One of the main directions of research in the field of health psychology carried out at the LF UPJŠ is examining the health literacy profiles of patient groups and the responsiveness of health care segments and applying this knowledge to improve the efficiency of the provided health services, the adherence of the patients and consequently their quality of life and length of survival. This knowledge can also be used in the preparation of training programs for medical students as well as health care professionals to improve the skills they need to work with patients with lower health literacy or those coming from another culture.
Cooperation with other departments allows the design of intervention programs focused on improving or enhancing health services. One example is the IRTHEP study (clinicaltrial.gov) aimed at verifying the effectiveness of a 3-month training program focused on increasing the strength of the lower limbs of dialysed patients. The program could have an effect not only on physical fitness, but also the quality of life, morbidity and mortality of these patients. Another example is a study verifying the effectiveness of individualized recommendations for patients of cardiology outpatient clinic (AWATAR, Zelko et al., 2018). Recommendations for physical activities were created for patients using a digital tool from the European Cardiology Society (the EXPERT tool), and the measure of their use was compared with a group of patients with standard awareness of their regimens when they are ill.
Another application of health psychology is studying of factors influencing healthy development in early childhood, especially in disadvantaged groups of the population such as marginalized Roma communities. Understanding the factors influencing children’s psychomotor development and assessing the magnitude of their impact is important in relation to setting priorities for intervention in this area. The RomaREACH project aims to assess the various effects of the environment in which a child grows up, such as the burden on the body in the form of toxic stress, frequent inflammation, parasitic diseases or environmental contamination, parenting strategies, maternal health behavior and many other factors determining the starting position for child development. It seeks to expand the current discourse to a less stimulating environment as a cause of failure of children from this environment when entering school and later in life by drawing attention to the complexity of this issue. This focus was preceded by cooperation with the Ministry of Health of the Slovak Republic to monitor the health needs of the population of marginalized Roma communities (Belák 2013, Belák 2015), designing interventions aimed at supporting their health and streamlining health services provided to clients from this environment and verifying the effectiveness of these programs (Belák et al. 2017).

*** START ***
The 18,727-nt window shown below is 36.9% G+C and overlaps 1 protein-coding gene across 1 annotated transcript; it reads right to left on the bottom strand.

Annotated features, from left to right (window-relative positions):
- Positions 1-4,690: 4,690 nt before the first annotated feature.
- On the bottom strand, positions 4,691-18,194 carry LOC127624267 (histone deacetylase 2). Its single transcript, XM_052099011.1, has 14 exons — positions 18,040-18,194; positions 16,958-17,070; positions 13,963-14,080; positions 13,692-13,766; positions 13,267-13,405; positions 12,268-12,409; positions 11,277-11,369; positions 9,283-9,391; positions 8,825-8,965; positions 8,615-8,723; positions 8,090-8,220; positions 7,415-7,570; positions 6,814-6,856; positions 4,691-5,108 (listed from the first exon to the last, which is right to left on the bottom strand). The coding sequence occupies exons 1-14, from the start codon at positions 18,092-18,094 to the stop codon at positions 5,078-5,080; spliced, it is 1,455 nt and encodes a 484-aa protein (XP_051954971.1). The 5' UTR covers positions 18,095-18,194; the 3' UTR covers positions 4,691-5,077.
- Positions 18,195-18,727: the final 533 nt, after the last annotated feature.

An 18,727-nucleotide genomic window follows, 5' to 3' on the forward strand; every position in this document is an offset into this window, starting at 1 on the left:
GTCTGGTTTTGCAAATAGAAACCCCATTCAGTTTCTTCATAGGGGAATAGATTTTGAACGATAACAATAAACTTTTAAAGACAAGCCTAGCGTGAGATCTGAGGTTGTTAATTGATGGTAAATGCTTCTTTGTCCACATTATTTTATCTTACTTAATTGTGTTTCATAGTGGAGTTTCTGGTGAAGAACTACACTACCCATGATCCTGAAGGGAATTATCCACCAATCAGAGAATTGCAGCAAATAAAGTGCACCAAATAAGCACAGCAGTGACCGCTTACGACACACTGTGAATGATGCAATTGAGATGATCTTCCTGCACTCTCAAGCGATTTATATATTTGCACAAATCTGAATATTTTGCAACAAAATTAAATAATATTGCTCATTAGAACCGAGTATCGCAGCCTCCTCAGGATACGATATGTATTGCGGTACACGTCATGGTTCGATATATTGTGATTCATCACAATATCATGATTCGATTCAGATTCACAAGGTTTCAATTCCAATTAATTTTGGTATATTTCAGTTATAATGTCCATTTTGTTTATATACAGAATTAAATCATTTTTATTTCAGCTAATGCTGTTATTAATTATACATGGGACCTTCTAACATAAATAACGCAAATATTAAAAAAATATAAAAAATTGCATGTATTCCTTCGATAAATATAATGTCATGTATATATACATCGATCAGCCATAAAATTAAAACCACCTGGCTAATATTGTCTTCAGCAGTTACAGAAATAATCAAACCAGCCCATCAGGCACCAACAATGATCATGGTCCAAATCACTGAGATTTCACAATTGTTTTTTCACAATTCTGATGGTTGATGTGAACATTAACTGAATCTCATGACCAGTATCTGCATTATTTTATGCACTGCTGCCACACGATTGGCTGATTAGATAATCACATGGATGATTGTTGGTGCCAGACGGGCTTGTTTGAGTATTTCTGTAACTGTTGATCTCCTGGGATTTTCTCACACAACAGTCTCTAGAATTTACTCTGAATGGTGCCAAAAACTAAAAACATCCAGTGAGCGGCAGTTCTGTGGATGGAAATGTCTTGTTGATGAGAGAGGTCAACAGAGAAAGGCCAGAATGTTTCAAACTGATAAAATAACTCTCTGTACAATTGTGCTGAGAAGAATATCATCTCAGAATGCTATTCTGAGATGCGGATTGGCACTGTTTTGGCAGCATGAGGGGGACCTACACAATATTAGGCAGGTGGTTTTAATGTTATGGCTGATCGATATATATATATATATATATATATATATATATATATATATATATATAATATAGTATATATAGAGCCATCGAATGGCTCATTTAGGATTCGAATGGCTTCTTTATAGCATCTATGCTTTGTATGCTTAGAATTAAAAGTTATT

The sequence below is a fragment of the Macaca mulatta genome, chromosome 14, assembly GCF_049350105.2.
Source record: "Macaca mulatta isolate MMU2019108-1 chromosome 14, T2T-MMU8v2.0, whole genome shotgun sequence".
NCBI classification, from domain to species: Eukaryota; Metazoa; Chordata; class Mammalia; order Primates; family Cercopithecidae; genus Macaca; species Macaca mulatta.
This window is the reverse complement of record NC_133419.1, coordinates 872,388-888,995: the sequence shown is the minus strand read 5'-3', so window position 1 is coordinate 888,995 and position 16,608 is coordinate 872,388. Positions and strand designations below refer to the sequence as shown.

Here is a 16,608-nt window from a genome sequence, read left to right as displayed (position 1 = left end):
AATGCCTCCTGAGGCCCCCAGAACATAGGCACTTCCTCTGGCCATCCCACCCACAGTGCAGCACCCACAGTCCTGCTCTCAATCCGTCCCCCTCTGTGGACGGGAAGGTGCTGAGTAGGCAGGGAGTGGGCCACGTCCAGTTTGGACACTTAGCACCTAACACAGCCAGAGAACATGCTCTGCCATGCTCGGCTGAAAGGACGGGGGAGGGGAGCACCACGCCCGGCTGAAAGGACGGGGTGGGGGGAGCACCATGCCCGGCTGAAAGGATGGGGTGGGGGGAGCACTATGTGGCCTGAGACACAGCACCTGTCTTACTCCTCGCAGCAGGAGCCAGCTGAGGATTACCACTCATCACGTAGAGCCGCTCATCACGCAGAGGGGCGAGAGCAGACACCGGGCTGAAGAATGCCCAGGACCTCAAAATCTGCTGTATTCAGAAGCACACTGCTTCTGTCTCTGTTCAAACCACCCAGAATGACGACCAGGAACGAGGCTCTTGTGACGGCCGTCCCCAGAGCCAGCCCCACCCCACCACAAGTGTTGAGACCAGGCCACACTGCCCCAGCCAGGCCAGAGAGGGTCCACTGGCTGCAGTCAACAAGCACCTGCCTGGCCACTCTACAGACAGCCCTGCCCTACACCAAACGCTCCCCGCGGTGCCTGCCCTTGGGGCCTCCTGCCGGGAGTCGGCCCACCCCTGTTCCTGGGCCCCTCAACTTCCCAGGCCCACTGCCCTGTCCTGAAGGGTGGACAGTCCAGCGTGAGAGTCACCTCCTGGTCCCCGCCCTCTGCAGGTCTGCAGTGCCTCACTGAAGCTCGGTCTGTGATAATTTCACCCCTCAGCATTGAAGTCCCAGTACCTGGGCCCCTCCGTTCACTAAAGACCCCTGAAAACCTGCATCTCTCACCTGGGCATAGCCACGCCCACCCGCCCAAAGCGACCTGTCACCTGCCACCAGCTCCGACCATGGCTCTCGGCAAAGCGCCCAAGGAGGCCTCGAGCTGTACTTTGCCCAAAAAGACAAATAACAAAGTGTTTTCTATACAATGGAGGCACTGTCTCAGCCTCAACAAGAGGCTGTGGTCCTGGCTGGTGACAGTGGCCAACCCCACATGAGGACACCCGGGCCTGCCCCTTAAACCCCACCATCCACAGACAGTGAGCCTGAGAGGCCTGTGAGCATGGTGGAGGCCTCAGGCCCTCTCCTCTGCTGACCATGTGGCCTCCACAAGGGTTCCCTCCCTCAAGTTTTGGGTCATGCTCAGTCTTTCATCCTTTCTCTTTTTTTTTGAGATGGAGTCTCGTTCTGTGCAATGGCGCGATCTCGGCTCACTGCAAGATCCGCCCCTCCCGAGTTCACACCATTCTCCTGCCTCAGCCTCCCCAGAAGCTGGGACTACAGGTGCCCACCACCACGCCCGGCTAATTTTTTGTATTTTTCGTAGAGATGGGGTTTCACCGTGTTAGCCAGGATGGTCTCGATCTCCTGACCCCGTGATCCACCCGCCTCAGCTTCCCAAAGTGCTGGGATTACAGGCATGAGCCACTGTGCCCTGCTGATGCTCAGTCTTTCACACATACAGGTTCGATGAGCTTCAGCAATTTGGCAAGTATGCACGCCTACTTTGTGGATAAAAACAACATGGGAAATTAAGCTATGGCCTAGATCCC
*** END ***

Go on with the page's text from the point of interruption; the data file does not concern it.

Equally important areas of health psychology are the quality of life of patients and the related quality of the provided health care. In Central and Eastern Europe in particular, there still seems to be a lot of work to be done in reforming medical education, empowering patients or sensitizing public discourse to improve the efficiency of the healthcare system, improving patients’ ability to benefit from services and thus their chances for a better quality of life. The use of patient stories and experiences can be a tool for such a change. These stories and experiences have the potential to affect the health of other patients, as well as the potential to improve processes on the part of healthcare providers. The DIPEx (Database of Individual Patients´ Experiences) study, which our department is currently beginning to implement as a part of its membership in the DIPEx International network, is exactly dedicated to the above mentioned areas of health psychology. DIPEx International is an international network of researchers engaged in qualitative research on people’s experiences of health and disease, with the aim of deepening the understanding of individual health experiences for the benefit of patients and their families, as well as healthcare providers, researchers and policy makers. Currently, the network covers 14 countries, almost 200 health conditions and reaches millions of people every year. We consider the DIPEx study to be a key part of educating future doctors and healthcare professionals, as well as of improving the healthcare system and patients’ quality of life. More information can be found at https://dipexinternational.org/.
A new topic addressed in the research and international cooperation of our workplace, which is closely related to health psychology, is research focused on the needs and experiences of health professionals enriched by mapping awareness of the phenomenon of secondary victims and their participation or experience with adverse events that occur more frequently in health care, as reported so far. The period of the COVID-19 pandemic was most likely to support the occurrence of adverse events and thus expose healthcare professionals to a demanding period that may have a negative impact on their psychological well-being, performance, etc. In Slovak conditions, support programs and interventions are not implemented yet and we would like to contribute to this topic with our research. The research group Care 4 Health is dedicated to this area: https://care4health.sk.